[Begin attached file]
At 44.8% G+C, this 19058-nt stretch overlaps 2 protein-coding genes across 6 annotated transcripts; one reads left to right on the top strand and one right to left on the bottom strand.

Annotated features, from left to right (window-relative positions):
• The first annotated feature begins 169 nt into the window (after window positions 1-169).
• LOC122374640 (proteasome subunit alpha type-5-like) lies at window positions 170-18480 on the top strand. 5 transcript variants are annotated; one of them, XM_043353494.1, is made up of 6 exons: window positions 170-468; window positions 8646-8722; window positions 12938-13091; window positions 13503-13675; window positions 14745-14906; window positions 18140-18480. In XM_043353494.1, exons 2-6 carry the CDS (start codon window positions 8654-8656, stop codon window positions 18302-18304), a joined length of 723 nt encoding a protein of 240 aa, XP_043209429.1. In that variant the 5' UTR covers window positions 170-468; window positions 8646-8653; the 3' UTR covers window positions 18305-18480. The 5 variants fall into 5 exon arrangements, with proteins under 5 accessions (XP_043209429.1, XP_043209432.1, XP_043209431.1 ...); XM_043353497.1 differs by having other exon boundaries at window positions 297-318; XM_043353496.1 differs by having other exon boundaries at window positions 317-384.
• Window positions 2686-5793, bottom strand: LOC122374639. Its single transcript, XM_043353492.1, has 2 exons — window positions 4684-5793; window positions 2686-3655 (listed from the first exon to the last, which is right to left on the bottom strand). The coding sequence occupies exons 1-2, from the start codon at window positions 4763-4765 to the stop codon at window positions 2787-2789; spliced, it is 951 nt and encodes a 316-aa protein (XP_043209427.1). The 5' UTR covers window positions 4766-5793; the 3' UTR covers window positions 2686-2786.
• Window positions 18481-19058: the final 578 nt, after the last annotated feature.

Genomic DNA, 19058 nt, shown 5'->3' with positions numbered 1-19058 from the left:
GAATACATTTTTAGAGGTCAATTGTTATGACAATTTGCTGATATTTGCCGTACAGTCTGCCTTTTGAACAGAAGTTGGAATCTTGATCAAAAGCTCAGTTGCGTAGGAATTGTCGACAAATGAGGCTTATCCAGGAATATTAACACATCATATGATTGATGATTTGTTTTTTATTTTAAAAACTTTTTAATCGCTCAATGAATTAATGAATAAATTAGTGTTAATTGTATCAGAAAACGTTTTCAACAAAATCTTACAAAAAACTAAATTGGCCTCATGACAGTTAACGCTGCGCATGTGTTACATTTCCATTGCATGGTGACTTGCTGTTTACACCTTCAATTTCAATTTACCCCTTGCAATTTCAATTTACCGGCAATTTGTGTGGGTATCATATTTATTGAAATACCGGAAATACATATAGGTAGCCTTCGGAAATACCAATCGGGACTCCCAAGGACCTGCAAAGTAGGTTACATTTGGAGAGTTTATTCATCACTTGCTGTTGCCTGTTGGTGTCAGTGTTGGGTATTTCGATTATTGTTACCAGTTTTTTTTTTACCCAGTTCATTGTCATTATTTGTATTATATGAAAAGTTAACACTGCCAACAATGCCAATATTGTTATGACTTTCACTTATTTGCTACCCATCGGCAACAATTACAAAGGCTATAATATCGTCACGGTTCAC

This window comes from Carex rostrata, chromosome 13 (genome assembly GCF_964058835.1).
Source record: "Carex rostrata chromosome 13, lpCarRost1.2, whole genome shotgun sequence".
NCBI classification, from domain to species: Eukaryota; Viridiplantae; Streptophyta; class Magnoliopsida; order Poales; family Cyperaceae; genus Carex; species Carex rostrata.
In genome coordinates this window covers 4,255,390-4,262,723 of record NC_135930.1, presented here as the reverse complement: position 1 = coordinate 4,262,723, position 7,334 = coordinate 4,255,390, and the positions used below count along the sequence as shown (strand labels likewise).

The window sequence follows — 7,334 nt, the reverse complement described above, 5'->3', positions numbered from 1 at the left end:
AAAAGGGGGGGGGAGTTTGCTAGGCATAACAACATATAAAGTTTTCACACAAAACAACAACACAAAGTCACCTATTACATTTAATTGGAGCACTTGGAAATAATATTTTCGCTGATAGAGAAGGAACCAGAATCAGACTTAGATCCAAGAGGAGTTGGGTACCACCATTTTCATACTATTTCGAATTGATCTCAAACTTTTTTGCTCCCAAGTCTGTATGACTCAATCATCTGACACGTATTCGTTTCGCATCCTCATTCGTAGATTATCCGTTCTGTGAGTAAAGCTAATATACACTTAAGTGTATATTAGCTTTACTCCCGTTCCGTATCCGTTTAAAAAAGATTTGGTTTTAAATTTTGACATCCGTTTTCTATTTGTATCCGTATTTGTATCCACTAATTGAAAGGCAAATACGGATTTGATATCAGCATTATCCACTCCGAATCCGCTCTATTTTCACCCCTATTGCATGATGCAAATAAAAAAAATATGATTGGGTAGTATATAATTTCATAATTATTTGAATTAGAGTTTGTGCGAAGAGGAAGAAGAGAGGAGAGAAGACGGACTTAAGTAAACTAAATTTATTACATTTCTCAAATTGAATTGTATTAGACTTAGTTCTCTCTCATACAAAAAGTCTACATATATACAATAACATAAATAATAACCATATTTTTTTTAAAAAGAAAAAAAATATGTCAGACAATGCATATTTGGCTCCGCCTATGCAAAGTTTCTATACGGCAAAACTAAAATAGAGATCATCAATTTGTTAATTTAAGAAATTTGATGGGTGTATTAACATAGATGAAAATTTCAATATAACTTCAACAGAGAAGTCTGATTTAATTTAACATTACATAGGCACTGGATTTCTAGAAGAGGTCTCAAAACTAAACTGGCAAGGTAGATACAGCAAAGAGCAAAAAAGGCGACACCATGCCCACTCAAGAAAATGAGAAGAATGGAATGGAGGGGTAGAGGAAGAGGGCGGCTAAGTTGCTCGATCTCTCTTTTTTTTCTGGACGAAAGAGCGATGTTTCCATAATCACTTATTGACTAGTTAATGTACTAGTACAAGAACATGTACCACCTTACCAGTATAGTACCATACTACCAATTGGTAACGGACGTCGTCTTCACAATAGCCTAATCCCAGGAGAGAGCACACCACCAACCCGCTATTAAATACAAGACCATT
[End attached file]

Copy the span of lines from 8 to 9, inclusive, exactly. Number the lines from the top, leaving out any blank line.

GAATACATTTTTAGAGGTCAATTGTTATGACAATTTGCTGATATTTGCCGTACAGTCTGCCTTTTGAACAGAAGTTGGAATCTTGATCAAAAGCTCAGTTGCGTAGGAATTGTCGACAAATGAGGCTTATCCAGGAATATTAACACATCATATGATTGATGATTTGTTTTTTATTTTAAAAACTTTTTAATCGCTCAATGAATTAATGAATAAATTAGTGTTAATTGTATCAGAAAACGTTTTCAACAAAATCTTACAAAAAACTAAATTGGCCTCATGACAGTTAACGCTGCGCATGTGTTACATTTCCATTGCATGGTGACTTGCTGTTTACACCTTCAATTTCAATTTACCCCTTGCAATTTCAATTTACCGGCAATTTGTGTGGGTATCATATTTATTGAAATACCGGAAATACATATAGGTAGCCTTCGGAAATACCAATCGGGACTCCCAAGGACCTGCAAAGTAGGTTACATTTGGAGAGTTTATTCATCACTTGCTGTTGCCTGTTGGTGTCAGTGTTGGGTATTTCGATTATTGTTACCAGTTTTTTTTTTACCCAGTTCATTGTCATTATTTGTATTATATGAAAAGTTAACACTGCCAACAATGCCAATATTGTTATGACTTTCACTTATTTGCTACCCATCGGCAACAATTACAAAGGCTATAATATCGTCACGGTTCAC

This window comes from Carex rostrata, chromosome 13 (genome assembly GCF_964058835.1).